Catering in the workplace is much more than the convenience of ‘grab and go’. For many organisations, investment in cafe and restaurant facilities is an integral part of its employee attraction and retention strategy, and a key component of a flexible working environment providing convenient and attractive networking locations.
Employee expectations are growing. They want good coffee and food sourced from sustainable suppliers. Where high street brands are part of the food offering, they want it to be competitively priced — or cheaper — than outside the workplace. They want catering to be available from the moment the doors open often until well past the end of the normal working day, and providing light snacks through to fine dining.
Caterers also often need to invest in the facilities to not only rebrand but also to build footfall — essential for a profitable operation. Now, with sustainability targets caterers are also required to focus on minimising energy use and costs, waste, food miles and more.
It is a tall order for caterers to maintain quality and innovation when margins are under pressure. Nevertheless, the vast majority of our respondents rated their caterers performance at ‘average’ or ‘good’ overall.
PFM has been working with the FCSI, the organisation for independent catering consultants, to understand how FMs can improve the management of their catering operations and cut costs. Our survey reveals that catering is a key responsibility for FMs.
Some 66.1 percent of respondents to the survey were in organisations employing more than 500 people. Some 72.4 percent were public sector organisations. Restaurant facilities are offered by 72.9 percent of them, half at one site only, and 42.6 per cent at 2-5 sites. The vast majority also provide vending facilities. Asked how many staff are located at their organisation’s main facility, some 67.2 per cent said that more than 300 people were located there.
Of our survey respondents, 76.3 percent outsource their catering operations, and of these 87.2 percent do so directly to a specialist caterer. Of those whose catering is delivered as part of a total FM or bundled FM services package, a surprisingly large number — 42.6 percent — are considering changing to a single service catering contract and not part of a ‘bundled’ contract.
Catering contracts used to be renewed on a annual basis but in recent years there has been a trend towards building longer relationships, and this is reflected in our survey. About 72 percent have contracts of more than three years, and of these 28.3 percent have contracts of five or more years. Some 86 percent of respondents said they met their catering contractor’s representative formally to review performance against KPIs and SLAs, with the majoirty (72.7 percent) meeting monthly and 15.9 percent meeting quartlerly. Those who only meet annually account for just 2.3 percent, and the same number never met their caterer’s representative at all.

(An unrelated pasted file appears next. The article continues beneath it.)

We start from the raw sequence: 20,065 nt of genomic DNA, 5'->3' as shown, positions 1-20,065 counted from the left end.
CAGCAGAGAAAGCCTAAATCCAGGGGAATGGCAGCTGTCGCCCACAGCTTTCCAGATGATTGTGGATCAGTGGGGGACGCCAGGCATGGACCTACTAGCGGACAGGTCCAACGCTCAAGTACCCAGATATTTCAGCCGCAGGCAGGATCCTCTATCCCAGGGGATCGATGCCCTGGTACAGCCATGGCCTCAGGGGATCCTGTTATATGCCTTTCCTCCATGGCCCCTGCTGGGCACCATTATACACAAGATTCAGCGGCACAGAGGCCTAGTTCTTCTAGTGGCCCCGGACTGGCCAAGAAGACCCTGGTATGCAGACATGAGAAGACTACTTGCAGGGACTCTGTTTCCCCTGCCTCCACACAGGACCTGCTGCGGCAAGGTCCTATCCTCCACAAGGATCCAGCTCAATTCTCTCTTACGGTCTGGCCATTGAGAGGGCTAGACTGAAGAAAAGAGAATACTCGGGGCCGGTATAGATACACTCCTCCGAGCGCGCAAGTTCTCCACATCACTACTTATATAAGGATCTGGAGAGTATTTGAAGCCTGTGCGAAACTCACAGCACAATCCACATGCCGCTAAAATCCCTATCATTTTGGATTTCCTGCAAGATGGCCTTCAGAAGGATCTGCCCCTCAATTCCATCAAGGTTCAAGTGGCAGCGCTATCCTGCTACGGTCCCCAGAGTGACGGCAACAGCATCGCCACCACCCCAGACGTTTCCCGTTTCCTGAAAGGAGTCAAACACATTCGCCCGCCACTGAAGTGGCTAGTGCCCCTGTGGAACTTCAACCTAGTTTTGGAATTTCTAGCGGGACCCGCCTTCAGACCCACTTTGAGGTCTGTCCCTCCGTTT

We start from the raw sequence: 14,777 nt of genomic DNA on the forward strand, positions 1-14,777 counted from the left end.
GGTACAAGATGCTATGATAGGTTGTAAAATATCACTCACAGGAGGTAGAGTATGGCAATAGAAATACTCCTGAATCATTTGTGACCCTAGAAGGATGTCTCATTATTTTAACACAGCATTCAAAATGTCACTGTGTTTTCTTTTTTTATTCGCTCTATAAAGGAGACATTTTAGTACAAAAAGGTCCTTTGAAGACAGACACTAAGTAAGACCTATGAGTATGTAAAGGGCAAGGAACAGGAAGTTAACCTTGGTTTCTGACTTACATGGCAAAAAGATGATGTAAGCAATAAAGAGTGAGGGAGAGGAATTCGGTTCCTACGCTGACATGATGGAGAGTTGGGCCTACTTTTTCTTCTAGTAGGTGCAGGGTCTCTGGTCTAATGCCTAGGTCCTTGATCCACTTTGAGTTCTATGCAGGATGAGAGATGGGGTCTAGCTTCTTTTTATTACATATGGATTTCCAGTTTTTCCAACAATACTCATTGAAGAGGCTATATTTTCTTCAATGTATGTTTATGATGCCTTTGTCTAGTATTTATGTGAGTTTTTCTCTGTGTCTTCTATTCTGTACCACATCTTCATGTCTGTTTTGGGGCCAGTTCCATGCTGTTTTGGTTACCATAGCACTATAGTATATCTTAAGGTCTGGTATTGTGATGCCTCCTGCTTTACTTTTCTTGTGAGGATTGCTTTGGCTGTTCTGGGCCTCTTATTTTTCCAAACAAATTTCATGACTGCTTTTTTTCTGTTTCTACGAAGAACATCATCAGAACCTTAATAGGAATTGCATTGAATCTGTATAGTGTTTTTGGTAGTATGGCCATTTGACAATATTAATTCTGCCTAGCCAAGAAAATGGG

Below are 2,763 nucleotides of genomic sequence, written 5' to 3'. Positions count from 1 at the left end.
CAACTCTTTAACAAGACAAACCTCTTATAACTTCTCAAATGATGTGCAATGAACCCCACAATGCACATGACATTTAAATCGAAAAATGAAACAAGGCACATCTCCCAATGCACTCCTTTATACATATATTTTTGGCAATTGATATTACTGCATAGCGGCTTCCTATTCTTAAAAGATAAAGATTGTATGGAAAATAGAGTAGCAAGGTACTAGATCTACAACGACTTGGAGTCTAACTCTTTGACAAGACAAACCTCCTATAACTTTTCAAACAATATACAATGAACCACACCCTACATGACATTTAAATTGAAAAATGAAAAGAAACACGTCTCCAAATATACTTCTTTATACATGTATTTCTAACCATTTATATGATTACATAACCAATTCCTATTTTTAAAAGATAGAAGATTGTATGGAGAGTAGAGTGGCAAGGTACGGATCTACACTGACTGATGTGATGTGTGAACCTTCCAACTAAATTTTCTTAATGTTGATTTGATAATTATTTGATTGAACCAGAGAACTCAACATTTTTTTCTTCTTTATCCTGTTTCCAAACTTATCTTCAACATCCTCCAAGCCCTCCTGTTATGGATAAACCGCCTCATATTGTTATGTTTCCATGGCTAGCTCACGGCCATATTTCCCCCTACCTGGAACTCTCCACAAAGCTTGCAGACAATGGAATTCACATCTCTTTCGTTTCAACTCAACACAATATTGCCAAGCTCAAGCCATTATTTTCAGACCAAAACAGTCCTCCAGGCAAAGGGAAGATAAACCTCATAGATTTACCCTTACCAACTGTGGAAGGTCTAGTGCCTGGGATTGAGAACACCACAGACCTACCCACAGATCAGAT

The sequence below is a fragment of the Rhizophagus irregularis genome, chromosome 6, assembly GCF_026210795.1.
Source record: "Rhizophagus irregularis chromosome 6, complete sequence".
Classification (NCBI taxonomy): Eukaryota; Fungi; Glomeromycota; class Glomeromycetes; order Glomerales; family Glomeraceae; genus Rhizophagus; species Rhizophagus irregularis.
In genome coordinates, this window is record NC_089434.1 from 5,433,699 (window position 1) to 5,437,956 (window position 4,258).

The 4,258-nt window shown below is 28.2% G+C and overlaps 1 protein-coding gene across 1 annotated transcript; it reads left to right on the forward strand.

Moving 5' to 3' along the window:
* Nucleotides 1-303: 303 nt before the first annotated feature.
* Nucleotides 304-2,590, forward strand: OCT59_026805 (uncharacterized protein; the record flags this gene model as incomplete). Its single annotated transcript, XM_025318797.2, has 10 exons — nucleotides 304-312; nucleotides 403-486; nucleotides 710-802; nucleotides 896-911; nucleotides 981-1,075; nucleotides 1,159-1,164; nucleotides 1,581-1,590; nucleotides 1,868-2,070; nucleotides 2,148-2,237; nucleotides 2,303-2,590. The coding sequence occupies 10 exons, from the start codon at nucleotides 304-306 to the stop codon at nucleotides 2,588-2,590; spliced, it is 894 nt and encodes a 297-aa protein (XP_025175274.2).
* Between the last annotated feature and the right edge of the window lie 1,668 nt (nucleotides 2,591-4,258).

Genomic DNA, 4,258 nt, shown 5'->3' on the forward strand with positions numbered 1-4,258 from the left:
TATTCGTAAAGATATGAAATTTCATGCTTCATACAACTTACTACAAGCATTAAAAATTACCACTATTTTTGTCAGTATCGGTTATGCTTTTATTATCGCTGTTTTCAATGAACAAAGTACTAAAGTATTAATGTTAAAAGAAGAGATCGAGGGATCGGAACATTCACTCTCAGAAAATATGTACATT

Nearly a third of respondents are responsible for catering budgets of between £50,000 and £200,000 (29.6 percent). Only a few less (25.9 percent) have smaller contracts with an annual value of up to £50,000; but 24.1 percent have contracts of £201,000 to £500,000, and a substantial 20.4 percent manage contracts of over £500,000.
Subsidies are applied by 68.4 percent of respondents’ organisations, and 91.4 percent said they knew how the catering costs are made up. However, a large proportion — some 63.6 percent did not know how much energy their catering operations use, and 54.5 percent declared that they were not working with their caterer to reduce the volume and cost of energy consumed.
Asked if independent advice on managing catering operations had been sought, the vast majority of respondents (61.8 percent) said they had not sought advice. However, those that had said this had been for contract negotiations (57.1 percent) and benchmarking (52.4 percent) with 38.1 percent seeking advice on kitchen and restaurant design and 28.6 percent for ongoing monitoring.
Some 88 percent of the respondents said their caterer was managing and reducing food waste, and 57.1 percent are sourcing their catering supplies locally as part of their organisation’s CSR policy. Local food sourcing is also part of the catering operations of 74.1 percent of respondents and 92.2 percent said their caterer provided and encouraged take up of healthy food options on the menu.
Increasingly caterers invest in client facilities as part of their contract. Upgrading and modernising facilities can improve take up of catering services particularly when contracts change from one caterer to another. Some 46.8 percent of respondents reported that their caterers have invested in their facilities, spending up to £100,000 (82.6 percent). Most investment has been on the servery (58.3%) and kitchen equipment (50 percent), and seating and decor(29.2 percent).
Asked how satisfied they were with their catering contractor, the majority of respondents said they were good (42.6 percent) but a similar proportion (40.4 percent) said their were average or below average. The most ‘Average’ performance scores were recorded on service, sustainability, contract management, transparency and staff satisfaction, while most ‘good’ performance scores were recorded for on costs and food quality.
Cost and staff satisfaction rated highest among respondents as the most important attributes when selecting a contract caterer. Following closely behind with 45.8 percent each is a requirement to work with organisations to achieve their sustainability goals such as local sourcing of food and healthy eating agendas, and to offer an innovative approach to catering operations.